Former Somervell County resident Alfred West has special feelings for those who show their appreciation for sacrifices given by military veterans, so the annual Valentines for Veterans event in Kopperl was an emotional experience.
West, who graduated from Glen Rose High School in 1962, was one of the military veterans recently honored at the Kopperl High School gym, attended by Colonel Mark Franklin from the U.S. Department of Defense.
The Kopperl Independent School District in Bosque County has the distinction of having been named as the first school district in the nation to be an official partner for the 50th Commemoration of the Vietnam War. That’s an initiative under the direction of the U.S. Department of Defense, explained West’s wife Martha, who is a kindergarten teacher in Kopperl.
This year marked the fourth straight Valentines for Veterans event in Kopperl, with Colonel Franklin once again coordinating the assembly.
“It’s an effort to unite the country with our military, and instill honor and respect,” Alfred West explained. “I lost everything I had when I got back (from Vietnam), so this means a lot to me. Colonel Franklin has gone out of his way to do this. They are trying to bring us back together as a nation — heal the wounds. They’re working hard at it, and doing a wonderful job. I really do appreciate it. It’s really encouraging. I had the pleasure and the honor of meeting Colonel Franklin.”
Tammy Moss and Martha West help host "Valentines for Veterans,” which offers veterans an opportunity to hear other veterans speak and respond to Kopperl's fifth through 12th grade students' gestures of honor to all military veterans.
Martha added, “It is hoped that the ‘Valentines for Veterans’ event at Kopperl School will continue to grow, giving Somervell County citizens and Veterans, as well as those of other areas, an event to attend to express their honor and gratitude to all our Veterans and their families, and more importantly, give Veterans themselves an opportunity to participate in a time of sincere appreciation and fellowship with other Veterans and patriotic citizens.”
After graduating from UT-Arlington with a degree in business administration, West joined the Army and eventually became a Green Beret First Lieutenant as a member of the Airborne Secret Forces. He served two years and 10 months, having been posted in a hot spot known as the Seven Mountains area — heavily infiltrated by the North Vietnamese Army and the Viet Cong near the Cambodian Border.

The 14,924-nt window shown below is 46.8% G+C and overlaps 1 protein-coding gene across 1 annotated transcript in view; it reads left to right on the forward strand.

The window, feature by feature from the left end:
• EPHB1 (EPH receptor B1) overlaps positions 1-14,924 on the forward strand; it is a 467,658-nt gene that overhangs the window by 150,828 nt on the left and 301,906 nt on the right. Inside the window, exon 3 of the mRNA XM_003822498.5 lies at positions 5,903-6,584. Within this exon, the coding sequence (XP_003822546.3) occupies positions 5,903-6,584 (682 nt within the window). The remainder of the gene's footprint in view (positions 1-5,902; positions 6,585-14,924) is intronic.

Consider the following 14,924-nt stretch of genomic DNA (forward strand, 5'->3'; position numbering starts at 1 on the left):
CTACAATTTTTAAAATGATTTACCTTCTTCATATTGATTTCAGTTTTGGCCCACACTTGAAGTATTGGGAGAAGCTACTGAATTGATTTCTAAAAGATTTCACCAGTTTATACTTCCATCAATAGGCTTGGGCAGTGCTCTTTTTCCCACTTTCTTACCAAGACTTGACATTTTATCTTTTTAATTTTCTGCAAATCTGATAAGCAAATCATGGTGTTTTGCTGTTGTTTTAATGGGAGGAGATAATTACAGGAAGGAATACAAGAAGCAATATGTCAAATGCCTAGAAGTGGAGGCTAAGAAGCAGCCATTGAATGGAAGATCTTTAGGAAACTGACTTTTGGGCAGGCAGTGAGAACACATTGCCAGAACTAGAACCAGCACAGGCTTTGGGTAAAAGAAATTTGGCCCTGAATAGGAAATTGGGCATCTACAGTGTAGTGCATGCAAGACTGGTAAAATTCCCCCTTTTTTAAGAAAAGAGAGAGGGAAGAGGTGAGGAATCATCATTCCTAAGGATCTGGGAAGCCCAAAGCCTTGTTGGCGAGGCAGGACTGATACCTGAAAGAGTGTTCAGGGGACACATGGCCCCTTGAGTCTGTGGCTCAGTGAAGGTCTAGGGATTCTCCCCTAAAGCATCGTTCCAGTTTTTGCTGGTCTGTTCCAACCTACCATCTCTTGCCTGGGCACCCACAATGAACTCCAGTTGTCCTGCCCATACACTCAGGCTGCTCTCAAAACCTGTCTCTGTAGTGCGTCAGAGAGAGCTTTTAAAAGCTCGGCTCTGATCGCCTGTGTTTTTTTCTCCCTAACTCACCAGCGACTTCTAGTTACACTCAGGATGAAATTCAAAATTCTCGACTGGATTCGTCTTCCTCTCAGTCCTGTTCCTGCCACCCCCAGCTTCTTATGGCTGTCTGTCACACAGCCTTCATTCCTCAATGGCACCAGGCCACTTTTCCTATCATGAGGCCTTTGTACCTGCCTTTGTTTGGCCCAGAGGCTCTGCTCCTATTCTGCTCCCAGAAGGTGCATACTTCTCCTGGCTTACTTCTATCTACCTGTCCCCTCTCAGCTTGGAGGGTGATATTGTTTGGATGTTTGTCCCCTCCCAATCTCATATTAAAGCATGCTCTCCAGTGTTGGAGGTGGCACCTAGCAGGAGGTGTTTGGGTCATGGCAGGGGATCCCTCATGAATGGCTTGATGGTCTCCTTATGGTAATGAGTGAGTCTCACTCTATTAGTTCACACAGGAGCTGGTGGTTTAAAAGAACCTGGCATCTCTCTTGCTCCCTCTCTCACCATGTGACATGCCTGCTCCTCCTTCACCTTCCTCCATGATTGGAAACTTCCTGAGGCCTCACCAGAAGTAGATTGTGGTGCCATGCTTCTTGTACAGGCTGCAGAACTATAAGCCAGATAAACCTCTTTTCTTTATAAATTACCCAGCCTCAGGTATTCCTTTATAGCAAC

Martha stated in an email to the Glen Rose Reporter that Alfred was “in an area of constant danger with an extensive and massive network of enemy caves and tunnels near the Ho Chi Minh trail.”
To Alfred, she said, the duty “seemed like just another job that had to be done. After all, that's the reason he answered the patriotic call, drawing upon the patriotism and hard work ethic of Somervell County citizens. His roots ran deep and continued to sustain him even to the present day.”
West was born in Illinois and in 1960 his family settled on land that since then became part of Dinosaur Valley State Park, just outside Glen Rose. The move to Somervell County was just in time for his senior year at GRHS, where he was an all-district guard in football for the Tigers and voted “Most Handsome.”
Before West and his wife moved to Bosque County in 1987, they had been neighbors of Somervell County residents Boone and Tammy Moss. Boone is a nephew of Vietnam veteran James Moss. Martha and Tammy serve on the school’s 50th Commemoration of the Vietnam War Partnership Committee. The Boones have numerous relatives who served in the military and called the Glen Rose area home, Martha noted.
Alfred West recalled that when many Americans turned against the cause in the Vietnam War, soldiers often faced an ugly backlash when they returned home. The Kopperl students often hear the story from the solders’ point of view for the first time at the annual event held there.
“They really had an impact on these children,” Alfred West said. “It was their first experience hearing that.”
West said that he wasn’t focused on what was happening in Vietnam when he was still in school, but decided to volunteer for the Army after completing college.
“I’m very patriotic,” said West, who has been married to Martha since 1975. “I believe in serving the country. I volunteered for (military) service, and I paid a heavy price for it, and I appreciate everything they’ve done. If we don’t serve the country, you’re not gong to have a country very long.”
West said that even if he and the other soldiers didn’t necessarily agree with the political leaders who were making decisions in Washington that affected the Vietnam War on the ground, he felt an obligation to his country.
“There were men over there giving their lives, so I volunteered,” West said. “I served with some of the finest guys I’ve ever met on this earth.”